Magic Mike (2012) – Review

3 Stars

Lets address the elephant in the room at the start. Magic Mike is not the Showgirls of our generation. Thankfully Oscar-winning director Steven Soderbergh has infused an artistic angle on this dark comedy/drama that adds a level of seriousness and realism that the campy Paul Verhoeven film from the 1990’s could only wish for. Channing Tatum (who co-authored the screenplay based on his experiences as a dancer) is Mike, a Florida based construction worker by day and an exotic male dancer by night. The dual lifestyles are only for income as his real interest is in designing unique furniture.

Seduced by the money and influence of his charming manager, Dallas (Matthew McConaughey). Mike has recruited a protegé of his own to bring more money into the strip club, furthering the dream of opening a second joint in Tallahassee. An elusive plan that never seems to come together as Dallas continually strings Mike along with promises of co-owning the other venture. The novice beginner Adam (Alex Pettyfer) is shy initially but that turns when the money and lifestyle change fuels his need for sex, attention and eventually drugs.

Using Adam as the entry point into this seedy underworld of male stripping, the audience can enter this world and experience the high of performing for the first time and the seduction of all the female attention that it brings. Mike is the more mature of the two, seeking a more financially secure (and socially acceptable) career path. Adam’s headstrong sister Brooke (Cody Horn) catches Mike’s eye, but she is at first too smart and proud to be associated with someone of his social standing.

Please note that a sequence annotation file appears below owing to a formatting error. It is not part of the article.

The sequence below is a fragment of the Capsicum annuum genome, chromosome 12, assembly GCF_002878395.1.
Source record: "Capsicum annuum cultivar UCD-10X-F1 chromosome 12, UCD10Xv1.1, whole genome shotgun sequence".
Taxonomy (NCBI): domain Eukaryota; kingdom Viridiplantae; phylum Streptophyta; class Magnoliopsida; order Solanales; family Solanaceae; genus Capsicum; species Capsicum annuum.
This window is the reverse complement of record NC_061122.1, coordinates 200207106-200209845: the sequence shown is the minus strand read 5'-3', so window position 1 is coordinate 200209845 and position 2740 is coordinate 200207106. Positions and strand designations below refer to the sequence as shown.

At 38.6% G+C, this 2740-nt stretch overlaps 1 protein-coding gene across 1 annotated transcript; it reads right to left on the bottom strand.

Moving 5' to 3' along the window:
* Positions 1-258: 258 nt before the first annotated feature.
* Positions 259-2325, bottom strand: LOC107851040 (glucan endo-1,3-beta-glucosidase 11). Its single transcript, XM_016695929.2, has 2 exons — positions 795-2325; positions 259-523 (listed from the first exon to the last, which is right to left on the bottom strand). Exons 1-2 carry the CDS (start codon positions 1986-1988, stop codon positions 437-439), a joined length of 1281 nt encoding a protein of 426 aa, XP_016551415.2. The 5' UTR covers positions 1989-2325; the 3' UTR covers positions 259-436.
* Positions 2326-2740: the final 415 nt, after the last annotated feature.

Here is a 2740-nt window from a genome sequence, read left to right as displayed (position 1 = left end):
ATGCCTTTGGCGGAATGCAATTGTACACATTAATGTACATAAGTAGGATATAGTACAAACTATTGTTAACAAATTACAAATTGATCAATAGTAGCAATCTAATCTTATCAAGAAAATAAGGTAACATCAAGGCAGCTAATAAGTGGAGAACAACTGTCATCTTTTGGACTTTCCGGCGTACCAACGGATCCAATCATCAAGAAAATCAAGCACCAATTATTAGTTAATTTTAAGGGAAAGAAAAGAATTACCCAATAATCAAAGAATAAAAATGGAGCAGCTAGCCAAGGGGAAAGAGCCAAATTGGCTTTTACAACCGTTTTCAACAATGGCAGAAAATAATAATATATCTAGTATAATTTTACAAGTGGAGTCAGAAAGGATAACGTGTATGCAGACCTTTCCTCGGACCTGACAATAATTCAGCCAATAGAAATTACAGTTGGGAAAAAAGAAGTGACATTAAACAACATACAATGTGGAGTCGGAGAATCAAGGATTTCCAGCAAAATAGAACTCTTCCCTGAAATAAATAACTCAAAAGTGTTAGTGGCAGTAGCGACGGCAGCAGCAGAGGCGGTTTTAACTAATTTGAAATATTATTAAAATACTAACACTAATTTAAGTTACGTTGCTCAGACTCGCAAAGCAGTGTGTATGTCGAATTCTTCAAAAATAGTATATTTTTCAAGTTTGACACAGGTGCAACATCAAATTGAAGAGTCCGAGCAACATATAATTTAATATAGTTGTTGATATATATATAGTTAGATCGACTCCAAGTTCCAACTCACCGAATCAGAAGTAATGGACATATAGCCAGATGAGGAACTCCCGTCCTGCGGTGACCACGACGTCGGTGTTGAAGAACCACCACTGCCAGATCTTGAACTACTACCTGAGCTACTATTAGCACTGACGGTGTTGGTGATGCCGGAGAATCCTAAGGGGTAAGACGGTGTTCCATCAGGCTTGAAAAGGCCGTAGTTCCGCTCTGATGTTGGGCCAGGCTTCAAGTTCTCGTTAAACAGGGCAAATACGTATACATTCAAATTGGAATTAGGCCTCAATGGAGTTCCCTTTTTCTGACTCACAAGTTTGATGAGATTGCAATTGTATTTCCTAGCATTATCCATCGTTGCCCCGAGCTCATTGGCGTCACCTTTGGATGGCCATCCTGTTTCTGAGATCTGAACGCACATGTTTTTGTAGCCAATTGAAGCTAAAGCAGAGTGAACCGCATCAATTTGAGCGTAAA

The story alternates between intricately choreographed dance sequences and the personal trial that Mike faces in building his relationship with Brooke and starting a furniture company. While Adam succumbs to the temptations that Mike has carefully side-stepped during his career at night.

McConaughey is the run-away scene stealer here, his good ‘ol boy accent covers up the darkness of his actions. The irony that Mike is essentially seducing audiences every night while being conned himself is an underlying point that Soderbergh and Tatum as the co-writer keep beating home. Look at an early scene that the director choses to cover from a distance, making the audience aware of the voyeuristic tendencies related to watching strippers perform. There is an abundance of male flesh on display, but there is also a great deal of artistry in the construction and execution of this simple story.

Director: Steven Soderbergh
Stars: Channing Tatum, Alex Pettyfer, Cody Horn

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